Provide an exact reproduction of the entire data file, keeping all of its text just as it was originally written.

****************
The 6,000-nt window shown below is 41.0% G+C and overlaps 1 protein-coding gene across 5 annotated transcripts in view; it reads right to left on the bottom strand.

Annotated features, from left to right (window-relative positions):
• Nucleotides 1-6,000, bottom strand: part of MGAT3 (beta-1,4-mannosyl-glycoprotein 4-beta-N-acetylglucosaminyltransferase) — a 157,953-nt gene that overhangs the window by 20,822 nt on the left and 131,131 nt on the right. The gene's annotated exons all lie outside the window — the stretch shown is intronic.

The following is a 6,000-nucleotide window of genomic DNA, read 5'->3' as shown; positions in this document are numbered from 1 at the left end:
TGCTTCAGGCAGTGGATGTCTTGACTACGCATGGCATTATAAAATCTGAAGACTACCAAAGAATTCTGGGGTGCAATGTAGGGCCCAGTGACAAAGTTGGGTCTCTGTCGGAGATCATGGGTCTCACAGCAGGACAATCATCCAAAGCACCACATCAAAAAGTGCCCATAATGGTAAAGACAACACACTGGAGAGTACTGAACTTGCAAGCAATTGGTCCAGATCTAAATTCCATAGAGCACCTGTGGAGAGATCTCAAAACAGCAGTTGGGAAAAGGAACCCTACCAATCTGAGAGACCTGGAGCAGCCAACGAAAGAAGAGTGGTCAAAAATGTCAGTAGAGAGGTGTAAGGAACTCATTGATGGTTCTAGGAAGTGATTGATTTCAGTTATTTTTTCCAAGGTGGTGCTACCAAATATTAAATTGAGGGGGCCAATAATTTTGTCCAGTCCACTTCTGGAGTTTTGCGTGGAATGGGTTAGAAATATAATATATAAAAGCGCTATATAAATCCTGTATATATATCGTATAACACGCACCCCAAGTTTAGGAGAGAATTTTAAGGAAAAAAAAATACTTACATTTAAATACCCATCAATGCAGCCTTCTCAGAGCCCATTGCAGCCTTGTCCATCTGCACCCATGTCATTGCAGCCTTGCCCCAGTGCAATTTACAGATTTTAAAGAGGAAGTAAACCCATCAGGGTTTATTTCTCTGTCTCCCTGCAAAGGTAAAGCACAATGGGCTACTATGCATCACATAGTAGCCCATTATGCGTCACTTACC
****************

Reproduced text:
The 6,000-nt window shown below is 41.0% G+C and overlaps 1 protein-coding gene across 5 annotated transcripts in view; it reads right to left on the bottom strand.

Annotated features, from left to right (window-relative positions):
• Nucleotides 1-6,000, bottom strand: part of MGAT3 (beta-1,4-mannosyl-glycoprotein 4-beta-N-acetylglucosaminyltransferase) — a 157,953-nt gene that overhangs the window by 20,822 nt on the left and 131,131 nt on the right. The gene's annotated exons all lie outside the window — the stretch shown is intronic.

The following is a 6,000-nucleotide window of genomic DNA, read 5'->3' as shown; positions in this document are numbered from 1 at the left end:
TGCTTCAGGCAGTGGATGTCTTGACTACGCATGGCATTATAAAATCTGAAGACTACCAAAGAATTCTGGGGTGCAATGTAGGGCCCAGTGACAAAGTTGGGTCTCTGTCGGAGATCATGGGTCTCACAGCAGGACAATCATCCAAAGCACCACATCAAAAAGTGCCCATAATGGTAAAGACAACACACTGGAGAGTACTGAACTTGCAAGCAATTGGTCCAGATCTAAATTCCATAGAGCACCTGTGGAGAGATCTCAAAACAGCAGTTGGGAAAAGGAACCCTACCAATCTGAGAGACCTGGAGCAGCCAACGAAAGAAGAGTGGTCAAAAATGTCAGTAGAGAGGTGTAAGGAACTCATTGATGGTTCTAGGAAGTGATTGATTTCAGTTATTTTTTCCAAGGTGGTGCTACCAAATATTAAATTGAGGGGGCCAATAATTTTGTCCAGTCCACTTCTGGAGTTTTGCGTGGAATGGGTTAGAAATATAATATATAAAAGCGCTATATAAATCCTGTATATATATCGTATAACACGCACCCCAAGTTTAGGAGAGAATTTTAAGGAAAAAAAAATACTTACATTTAAATACCCATCAATGCAGCCTTCTCAGAGCCCATTGCAGCCTTGTCCATCTGCACCCATGTCATTGCAGCCTTGCCCCAGTGCAATTTACAGATTTTAAAGAGGAAGTAAACCCATCAGGGTTTATTTCTCTGTCTCCCTGCAAAGGTAAAGCACAATGGGCTACTATGCATCACATAGTAGCCCATTATGCGTCACTTACC